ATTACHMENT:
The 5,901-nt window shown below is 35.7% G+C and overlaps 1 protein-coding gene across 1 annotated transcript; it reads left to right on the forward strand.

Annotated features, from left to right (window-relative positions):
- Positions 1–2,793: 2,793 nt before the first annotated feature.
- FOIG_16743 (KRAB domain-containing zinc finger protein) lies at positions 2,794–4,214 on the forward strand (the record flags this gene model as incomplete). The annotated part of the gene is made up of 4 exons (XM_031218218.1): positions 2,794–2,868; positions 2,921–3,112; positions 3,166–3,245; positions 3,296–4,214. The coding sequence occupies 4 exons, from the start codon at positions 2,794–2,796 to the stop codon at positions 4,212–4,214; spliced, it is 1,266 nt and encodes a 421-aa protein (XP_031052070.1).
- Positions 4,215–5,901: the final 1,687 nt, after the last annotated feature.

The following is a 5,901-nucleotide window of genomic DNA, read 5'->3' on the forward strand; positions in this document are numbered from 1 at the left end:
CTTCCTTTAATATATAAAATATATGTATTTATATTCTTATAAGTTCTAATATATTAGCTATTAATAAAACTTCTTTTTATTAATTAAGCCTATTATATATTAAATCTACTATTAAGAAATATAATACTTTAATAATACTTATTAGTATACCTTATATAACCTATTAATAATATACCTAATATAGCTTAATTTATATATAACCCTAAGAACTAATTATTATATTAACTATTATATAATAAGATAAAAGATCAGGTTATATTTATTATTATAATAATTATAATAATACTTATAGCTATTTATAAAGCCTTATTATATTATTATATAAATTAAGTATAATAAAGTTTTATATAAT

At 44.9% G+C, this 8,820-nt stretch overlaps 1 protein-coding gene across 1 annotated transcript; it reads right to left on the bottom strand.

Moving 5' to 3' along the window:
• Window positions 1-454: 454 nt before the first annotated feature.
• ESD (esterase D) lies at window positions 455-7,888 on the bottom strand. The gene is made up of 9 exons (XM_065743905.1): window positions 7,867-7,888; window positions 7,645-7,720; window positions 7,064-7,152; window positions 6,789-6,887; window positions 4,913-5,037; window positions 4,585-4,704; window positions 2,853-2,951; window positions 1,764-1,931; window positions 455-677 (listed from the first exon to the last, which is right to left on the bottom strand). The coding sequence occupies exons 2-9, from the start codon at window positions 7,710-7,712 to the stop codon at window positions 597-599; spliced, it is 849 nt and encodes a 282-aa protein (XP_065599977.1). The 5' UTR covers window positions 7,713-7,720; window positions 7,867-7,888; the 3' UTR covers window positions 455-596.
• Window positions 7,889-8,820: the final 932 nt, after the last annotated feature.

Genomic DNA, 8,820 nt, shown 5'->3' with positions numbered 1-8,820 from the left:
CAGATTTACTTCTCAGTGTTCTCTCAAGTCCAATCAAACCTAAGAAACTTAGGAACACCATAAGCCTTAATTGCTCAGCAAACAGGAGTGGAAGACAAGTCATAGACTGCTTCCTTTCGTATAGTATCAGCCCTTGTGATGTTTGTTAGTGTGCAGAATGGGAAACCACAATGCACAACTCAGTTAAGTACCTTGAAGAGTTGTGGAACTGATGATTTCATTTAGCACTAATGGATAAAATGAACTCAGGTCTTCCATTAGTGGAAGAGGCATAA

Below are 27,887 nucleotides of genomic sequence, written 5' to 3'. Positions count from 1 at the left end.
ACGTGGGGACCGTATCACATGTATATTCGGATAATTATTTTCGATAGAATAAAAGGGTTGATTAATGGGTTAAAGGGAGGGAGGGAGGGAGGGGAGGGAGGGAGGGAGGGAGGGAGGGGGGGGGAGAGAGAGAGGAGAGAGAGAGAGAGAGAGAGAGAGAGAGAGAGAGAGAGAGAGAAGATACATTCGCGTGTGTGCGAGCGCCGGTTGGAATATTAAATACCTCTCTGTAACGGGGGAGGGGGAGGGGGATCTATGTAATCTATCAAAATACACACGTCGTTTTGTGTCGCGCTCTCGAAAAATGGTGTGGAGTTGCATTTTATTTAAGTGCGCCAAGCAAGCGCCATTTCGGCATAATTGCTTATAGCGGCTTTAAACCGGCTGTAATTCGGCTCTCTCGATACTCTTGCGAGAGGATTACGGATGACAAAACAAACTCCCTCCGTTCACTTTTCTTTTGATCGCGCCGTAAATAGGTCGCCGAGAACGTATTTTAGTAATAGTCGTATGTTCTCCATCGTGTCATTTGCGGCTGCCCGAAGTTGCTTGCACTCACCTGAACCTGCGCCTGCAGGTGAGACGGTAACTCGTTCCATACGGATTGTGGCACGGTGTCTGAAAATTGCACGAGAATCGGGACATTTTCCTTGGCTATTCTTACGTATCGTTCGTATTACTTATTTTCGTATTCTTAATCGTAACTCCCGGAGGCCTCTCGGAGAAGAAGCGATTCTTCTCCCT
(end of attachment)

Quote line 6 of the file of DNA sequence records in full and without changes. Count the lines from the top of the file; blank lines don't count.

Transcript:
The following is a 5,901-nucleotide window of genomic DNA, read 5'->3' on the forward strand; positions in this document are numbered from 1 at the left end: